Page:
The included cable is fantastic. At 2m it is quite long, obviously meant for stationary use with a monitoring set up or home stereo. The dense fabric sheath is tightly braided so I wouldn’t expect to see fraying around the y-split or plugs anytime soon. The 3.5mm metal straight jack is well-relieved and threaded for use with the included 1/4” adapter. The y-split is a solid hunk of rubber with no strain relief. I would not consider this an issue given how thick the cable is. 3.5mm plugs are also used for the plugs leading to each channel. I much prefer this to the less durable 2.5mm plugs used by HiFiMAN and ADVANCED, among others.

My claim that the Alara is comfortable comes with an asterisks: it’s too big to fit me properly. This is an unfortunate reality for small-noggined people like myself and as a result many headphones are either too big, or just barely fit. That is one reason I quite like self-adjusting head-bands, such as that found on the Meze 99 Neo. With the Alara I was either wearing a hat, or adding an extra band of padding to get them to fit. The latter was my go to with a broken pair of Tritton Kunai donating a headband pad, Velcroed in place to the Alara.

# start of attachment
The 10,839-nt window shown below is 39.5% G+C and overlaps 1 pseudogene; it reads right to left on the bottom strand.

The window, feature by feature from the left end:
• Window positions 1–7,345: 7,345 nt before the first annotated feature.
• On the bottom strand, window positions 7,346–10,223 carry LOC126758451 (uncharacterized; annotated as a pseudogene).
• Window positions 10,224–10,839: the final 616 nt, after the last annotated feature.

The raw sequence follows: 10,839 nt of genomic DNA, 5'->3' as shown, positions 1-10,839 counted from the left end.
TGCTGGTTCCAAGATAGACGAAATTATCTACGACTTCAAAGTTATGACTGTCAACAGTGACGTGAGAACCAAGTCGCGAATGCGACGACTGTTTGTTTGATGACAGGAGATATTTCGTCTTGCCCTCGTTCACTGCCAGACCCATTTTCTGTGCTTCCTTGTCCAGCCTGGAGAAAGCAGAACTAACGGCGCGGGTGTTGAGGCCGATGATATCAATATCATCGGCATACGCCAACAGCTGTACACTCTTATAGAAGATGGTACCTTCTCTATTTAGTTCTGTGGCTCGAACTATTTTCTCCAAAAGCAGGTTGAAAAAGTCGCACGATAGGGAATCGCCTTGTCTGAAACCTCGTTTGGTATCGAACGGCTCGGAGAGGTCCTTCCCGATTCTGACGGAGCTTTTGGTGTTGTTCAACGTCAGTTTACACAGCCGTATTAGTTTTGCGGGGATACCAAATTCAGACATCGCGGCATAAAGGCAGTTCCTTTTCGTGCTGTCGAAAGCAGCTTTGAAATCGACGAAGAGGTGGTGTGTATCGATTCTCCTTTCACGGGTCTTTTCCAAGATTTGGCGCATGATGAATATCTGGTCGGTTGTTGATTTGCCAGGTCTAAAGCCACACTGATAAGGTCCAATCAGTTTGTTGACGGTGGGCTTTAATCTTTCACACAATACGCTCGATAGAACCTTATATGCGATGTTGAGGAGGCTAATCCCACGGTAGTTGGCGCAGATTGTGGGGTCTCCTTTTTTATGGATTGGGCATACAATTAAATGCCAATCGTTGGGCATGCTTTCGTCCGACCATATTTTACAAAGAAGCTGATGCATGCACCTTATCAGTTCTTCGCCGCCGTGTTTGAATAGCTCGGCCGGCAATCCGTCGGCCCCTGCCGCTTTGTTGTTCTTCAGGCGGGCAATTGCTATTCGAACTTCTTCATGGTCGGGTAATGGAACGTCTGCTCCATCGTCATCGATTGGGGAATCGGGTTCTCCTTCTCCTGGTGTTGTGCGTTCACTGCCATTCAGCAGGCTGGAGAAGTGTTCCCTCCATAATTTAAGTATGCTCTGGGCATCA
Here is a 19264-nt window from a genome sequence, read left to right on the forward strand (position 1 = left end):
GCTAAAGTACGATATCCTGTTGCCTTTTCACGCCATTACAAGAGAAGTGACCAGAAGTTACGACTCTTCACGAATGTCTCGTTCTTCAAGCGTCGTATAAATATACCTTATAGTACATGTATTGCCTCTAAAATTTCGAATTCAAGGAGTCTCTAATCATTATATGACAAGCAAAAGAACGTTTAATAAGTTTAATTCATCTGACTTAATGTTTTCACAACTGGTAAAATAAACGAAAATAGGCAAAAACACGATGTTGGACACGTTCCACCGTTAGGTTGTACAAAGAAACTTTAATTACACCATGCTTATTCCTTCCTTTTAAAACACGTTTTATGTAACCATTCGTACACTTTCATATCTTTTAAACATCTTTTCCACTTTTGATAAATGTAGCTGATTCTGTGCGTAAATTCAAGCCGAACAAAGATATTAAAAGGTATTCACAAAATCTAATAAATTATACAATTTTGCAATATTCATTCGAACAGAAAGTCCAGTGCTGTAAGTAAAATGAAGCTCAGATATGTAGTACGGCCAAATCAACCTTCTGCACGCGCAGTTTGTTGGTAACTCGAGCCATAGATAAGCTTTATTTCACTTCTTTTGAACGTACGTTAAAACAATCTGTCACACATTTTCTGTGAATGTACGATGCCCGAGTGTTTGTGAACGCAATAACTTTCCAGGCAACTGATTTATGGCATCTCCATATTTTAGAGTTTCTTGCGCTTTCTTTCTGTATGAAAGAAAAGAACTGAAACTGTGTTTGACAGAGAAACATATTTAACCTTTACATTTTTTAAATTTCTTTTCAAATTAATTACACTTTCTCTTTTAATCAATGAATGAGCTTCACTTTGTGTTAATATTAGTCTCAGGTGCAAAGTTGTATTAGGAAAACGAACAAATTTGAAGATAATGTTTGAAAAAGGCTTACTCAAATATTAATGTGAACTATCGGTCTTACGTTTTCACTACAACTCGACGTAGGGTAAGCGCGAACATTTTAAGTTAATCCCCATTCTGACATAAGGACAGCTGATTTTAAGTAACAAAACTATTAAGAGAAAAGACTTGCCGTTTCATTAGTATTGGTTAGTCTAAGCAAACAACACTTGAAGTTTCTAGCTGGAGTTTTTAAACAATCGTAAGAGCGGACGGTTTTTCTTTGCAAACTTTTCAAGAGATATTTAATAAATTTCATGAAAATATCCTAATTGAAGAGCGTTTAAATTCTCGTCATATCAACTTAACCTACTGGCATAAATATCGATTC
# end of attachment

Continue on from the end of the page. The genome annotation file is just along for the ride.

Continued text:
Isolation is pretty amazing. Ha! No it’s not. This is an open back set of headphones. Isolation is mostly non-existent, as should be expected. Sound bleeds both ways. Your local librarian will not appreciate your presence if wearing these in their establishment.